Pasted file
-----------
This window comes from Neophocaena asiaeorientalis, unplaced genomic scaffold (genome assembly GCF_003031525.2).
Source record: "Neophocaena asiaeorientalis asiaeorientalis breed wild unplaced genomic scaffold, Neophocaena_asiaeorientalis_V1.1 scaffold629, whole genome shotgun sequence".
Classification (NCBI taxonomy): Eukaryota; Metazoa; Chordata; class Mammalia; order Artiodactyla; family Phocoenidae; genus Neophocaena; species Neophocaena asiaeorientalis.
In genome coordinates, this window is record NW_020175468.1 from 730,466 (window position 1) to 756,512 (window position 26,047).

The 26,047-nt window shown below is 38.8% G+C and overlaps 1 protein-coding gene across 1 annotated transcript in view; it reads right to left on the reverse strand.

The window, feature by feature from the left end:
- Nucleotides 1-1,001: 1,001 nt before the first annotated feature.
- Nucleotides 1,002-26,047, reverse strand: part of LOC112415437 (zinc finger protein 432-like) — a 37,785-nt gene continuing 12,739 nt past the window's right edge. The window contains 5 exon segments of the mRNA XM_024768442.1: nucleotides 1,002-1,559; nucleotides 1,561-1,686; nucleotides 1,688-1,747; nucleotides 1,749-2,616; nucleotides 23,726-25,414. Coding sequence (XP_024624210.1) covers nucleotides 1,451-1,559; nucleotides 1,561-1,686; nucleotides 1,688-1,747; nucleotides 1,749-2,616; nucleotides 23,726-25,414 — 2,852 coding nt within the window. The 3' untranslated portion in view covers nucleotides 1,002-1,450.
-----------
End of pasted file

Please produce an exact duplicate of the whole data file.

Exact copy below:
This window comes from Neophocaena asiaeorientalis, unplaced genomic scaffold (genome assembly GCF_003031525.2).
Source record: "Neophocaena asiaeorientalis asiaeorientalis breed wild unplaced genomic scaffold, Neophocaena_asiaeorientalis_V1.1 scaffold629, whole genome shotgun sequence".
Classification (NCBI taxonomy): Eukaryota; Metazoa; Chordata; class Mammalia; order Artiodactyla; family Phocoenidae; genus Neophocaena; species Neophocaena asiaeorientalis.
In genome coordinates, this window is record NW_020175468.1 from 730,466 (window position 1) to 756,512 (window position 26,047).

The 26,047-nt window shown below is 38.8% G+C and overlaps 1 protein-coding gene across 1 annotated transcript in view; it reads right to left on the reverse strand.

The window, feature by feature from the left end:
- Nucleotides 1-1,001: 1,001 nt before the first annotated feature.
- Nucleotides 1,002-26,047, reverse strand: part of LOC112415437 (zinc finger protein 432-like) — a 37,785-nt gene continuing 12,739 nt past the window's right edge. The window contains 5 exon segments of the mRNA XM_024768442.1: nucleotides 1,002-1,559; nucleotides 1,561-1,686; nucleotides 1,688-1,747; nucleotides 1,749-2,616; nucleotides 23,726-25,414. Coding sequence (XP_024624210.1) covers nucleotides 1,451-1,559; nucleotides 1,561-1,686; nucleotides 1,688-1,747; nucleotides 1,749-2,616; nucleotides 23,726-25,414 — 2,852 coding nt within the window. The 3' untranslated portion in view covers nucleotides 1,002-1,450.